By Lyda Gould

If your four-legged furry friend is just raring to lead you along the trails of our area’s great parks, SPCA NOVA volunteers Mary Portelly, Barbara Deathe, and I have tested several and have come up with our Top 10: 

  1. Prince William Forest

    One word: huge. It’s hard to run into other adventurers on the paths of this 15,000-acre park with 37 miles of hiking trails. There’s something for everyone with trails for every level of fitness and hiking experience. This is surely a get-away-from-it-all hiking treat. 

  2. Riverbend Park to Great Falls

    Our SPCA NOVA volunteers have hiked this trail many times with their dogs. It’s an out-and-back hike south between the Riverbend Park and Great Falls Visitor Centers. There are scenic Potomac River views as you go, and it’s considered easy with one moderate section at the Aqueduct Dam

    Tip: While you can walk the trail in either direction, our volunteers recommend starting at Riverbend Park because parking is free there, but there’s an entrance fee to get into Great Falls Park with your car. 

  3. Theodore Roosevelt Island

    Located in the Potomac River near Key Bridge, neither cars nor bicycles are permitted on this island. It’s a pleasant short walk with three trails, each named for the habitats they run through: the Swamp Trail, the Woods Trail, and the Upland Trail. Be sure to visit the memorial hidden in the middle of the island!

    Tip: On weekends, arrive early as parking is limited.

  4. Chesapeake and Ohio Canal Towpath

    Enjoy history and nature here! This trail, also known as the C&O Canal Towpath, parallels the Potomac River on the Maryland side. It is steeped in American History, running 185 miles from Washington, D.C., to Cumberland, Md. All sections make for great hiking with a dog. You can access the Towpath from a number of locations in Maryland, including the Carderock Recreation Area in Potomac, White’s Ferry in Poolesville, and Point of Rocks. For a fun day trip, you can also start in Harper’s Ferry, W. Va., by walking around the historical community, then crossing the train tracks to hike along the C&O Canal.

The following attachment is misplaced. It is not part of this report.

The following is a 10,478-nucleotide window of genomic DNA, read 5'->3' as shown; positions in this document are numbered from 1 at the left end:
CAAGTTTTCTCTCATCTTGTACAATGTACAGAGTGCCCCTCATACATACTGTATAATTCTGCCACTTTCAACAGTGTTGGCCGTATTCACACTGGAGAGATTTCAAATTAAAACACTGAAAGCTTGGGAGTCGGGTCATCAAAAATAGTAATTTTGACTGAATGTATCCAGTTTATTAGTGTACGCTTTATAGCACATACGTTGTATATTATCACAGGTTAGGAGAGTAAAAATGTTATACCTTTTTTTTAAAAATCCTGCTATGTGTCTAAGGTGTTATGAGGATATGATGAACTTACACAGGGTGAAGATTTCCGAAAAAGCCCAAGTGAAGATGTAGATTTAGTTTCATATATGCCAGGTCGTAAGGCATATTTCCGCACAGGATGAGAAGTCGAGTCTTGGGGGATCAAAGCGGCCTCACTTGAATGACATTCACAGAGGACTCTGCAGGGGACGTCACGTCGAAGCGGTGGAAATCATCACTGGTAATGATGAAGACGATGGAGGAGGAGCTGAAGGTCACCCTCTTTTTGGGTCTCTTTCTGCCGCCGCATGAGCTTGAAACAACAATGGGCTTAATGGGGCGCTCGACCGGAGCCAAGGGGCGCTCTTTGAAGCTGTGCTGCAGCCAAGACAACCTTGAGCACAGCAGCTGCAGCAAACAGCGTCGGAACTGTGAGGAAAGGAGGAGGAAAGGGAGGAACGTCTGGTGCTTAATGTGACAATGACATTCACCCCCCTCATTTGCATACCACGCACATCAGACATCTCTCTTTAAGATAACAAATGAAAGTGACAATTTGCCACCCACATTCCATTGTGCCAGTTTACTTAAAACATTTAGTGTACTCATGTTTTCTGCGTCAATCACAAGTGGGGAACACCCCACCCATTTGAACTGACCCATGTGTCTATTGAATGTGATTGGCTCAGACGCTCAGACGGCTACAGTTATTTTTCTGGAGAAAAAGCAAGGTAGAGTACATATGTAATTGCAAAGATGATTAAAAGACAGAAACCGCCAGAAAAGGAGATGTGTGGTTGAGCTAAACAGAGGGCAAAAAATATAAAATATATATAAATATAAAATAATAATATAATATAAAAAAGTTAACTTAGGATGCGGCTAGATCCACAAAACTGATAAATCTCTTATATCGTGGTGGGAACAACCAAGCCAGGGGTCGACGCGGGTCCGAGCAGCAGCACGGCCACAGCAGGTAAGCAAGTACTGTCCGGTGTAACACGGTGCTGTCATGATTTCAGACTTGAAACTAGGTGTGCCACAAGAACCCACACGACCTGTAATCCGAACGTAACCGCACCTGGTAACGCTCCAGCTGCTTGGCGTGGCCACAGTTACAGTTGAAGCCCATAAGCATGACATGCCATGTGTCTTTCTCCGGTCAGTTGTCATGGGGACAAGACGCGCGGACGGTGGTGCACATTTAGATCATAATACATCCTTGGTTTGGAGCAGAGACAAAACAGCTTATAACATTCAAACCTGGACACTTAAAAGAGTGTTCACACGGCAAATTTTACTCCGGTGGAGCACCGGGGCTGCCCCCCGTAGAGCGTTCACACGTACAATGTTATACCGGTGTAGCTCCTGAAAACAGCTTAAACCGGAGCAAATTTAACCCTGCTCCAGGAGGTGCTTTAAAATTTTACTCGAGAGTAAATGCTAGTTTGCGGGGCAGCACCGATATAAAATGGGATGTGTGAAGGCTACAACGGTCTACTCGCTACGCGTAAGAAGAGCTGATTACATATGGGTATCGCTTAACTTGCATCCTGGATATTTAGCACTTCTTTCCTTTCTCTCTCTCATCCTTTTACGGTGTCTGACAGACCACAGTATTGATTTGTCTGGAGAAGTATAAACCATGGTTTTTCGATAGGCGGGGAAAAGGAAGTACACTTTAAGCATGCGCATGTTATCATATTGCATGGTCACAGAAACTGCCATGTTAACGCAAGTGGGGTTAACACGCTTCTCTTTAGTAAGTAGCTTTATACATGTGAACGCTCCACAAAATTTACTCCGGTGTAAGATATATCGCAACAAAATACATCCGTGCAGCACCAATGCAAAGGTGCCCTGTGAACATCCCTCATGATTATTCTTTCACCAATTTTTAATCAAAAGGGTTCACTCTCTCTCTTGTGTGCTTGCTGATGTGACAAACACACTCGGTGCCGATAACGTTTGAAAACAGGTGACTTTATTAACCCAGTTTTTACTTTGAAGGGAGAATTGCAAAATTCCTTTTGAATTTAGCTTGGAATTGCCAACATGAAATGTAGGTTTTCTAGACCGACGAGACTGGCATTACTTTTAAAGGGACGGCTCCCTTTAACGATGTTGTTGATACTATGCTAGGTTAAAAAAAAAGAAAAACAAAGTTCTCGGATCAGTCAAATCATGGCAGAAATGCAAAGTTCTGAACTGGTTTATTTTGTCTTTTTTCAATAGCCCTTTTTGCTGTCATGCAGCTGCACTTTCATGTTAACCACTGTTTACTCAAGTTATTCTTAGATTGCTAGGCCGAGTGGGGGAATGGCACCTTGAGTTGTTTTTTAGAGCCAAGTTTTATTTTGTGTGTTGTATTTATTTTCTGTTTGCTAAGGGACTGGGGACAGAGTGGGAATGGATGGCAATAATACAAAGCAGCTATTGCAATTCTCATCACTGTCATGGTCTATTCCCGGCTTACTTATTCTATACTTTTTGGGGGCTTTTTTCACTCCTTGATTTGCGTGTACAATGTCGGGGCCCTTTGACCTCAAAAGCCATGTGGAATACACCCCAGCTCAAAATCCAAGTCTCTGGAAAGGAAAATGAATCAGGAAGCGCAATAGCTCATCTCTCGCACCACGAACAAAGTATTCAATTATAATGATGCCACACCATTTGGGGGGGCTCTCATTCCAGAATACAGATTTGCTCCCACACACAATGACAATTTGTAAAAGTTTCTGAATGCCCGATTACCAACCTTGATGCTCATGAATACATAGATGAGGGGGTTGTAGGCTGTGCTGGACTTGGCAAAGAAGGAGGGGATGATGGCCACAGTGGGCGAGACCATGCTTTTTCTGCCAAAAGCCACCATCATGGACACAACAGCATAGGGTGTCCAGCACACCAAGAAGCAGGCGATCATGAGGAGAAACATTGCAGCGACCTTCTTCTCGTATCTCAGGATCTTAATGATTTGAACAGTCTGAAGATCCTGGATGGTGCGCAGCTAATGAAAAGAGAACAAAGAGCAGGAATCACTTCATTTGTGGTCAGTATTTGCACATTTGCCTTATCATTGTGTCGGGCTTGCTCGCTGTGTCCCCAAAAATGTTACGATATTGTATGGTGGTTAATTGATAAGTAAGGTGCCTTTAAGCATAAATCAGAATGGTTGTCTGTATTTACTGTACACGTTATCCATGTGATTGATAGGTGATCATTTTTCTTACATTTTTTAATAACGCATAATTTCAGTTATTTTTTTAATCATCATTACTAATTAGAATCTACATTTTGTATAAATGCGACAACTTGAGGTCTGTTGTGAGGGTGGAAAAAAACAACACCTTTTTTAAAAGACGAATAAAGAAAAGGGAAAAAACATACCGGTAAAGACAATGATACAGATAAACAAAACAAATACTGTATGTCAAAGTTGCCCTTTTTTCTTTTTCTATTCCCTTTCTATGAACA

5. Spring Wildflower Hikes

    If you’re a wildflower enthusiast, we have two trails for you. First, there’s another Riverbend Park trail (we love ‘em!). Take the Potomac Heritage Trail upriver this time to be treated to spectacular wild flowers in early April. Second, try Bull Run Park, famous for its Virginia Bluebells, though this trail can get crowded.

  6. Turkey Run Park

    This park offers a number of trails that pass through habitats that make up the Potomac Gorge ecosystem.

  7. Great Falls Cow Hoof Rock

    This one offers spectacular river views. Start out on the Great Falls River Trail going downstream, then follow to Cow Hoof Rock; continue hiking up until you reach a T-junction with the Ridge Trail and take a right. This trail ends at the Old Carriage Road, which is a great way to hike back.

  8. Lake Accotink Park

    Located in Springfield, this four-mile loop offers a very nice trail around a 55-acre lake. If you’re looking to bring kids, this park also offers an antique carousel and picnic areas.

  9. Scott’s Run Nature Preserve

    Just downstream from Great Falls Park, this trail offers a great place for dogs to swim, provided they’re on a long lead as park staff do enforce leash laws.

    Tip: Parking lots at entrance points are small and get crowded. Arrive early or late in the day.

  10. Ellanor C. Lawrence Park

    Located in Chantilly, this park offers approximately four miles of trails through forests and along meadows. You can start your hike at the Walney Visitor Center, Middlegate/Cabell’s Mill Complex, or Walney Pond.

Remember: Ticks abound in wooded forests, particularly in Northern Virginia, so please be sure to check yourself and your pet when you get home. We also recommend using regular flea and tick prevention on your pets.

Happy Trailing!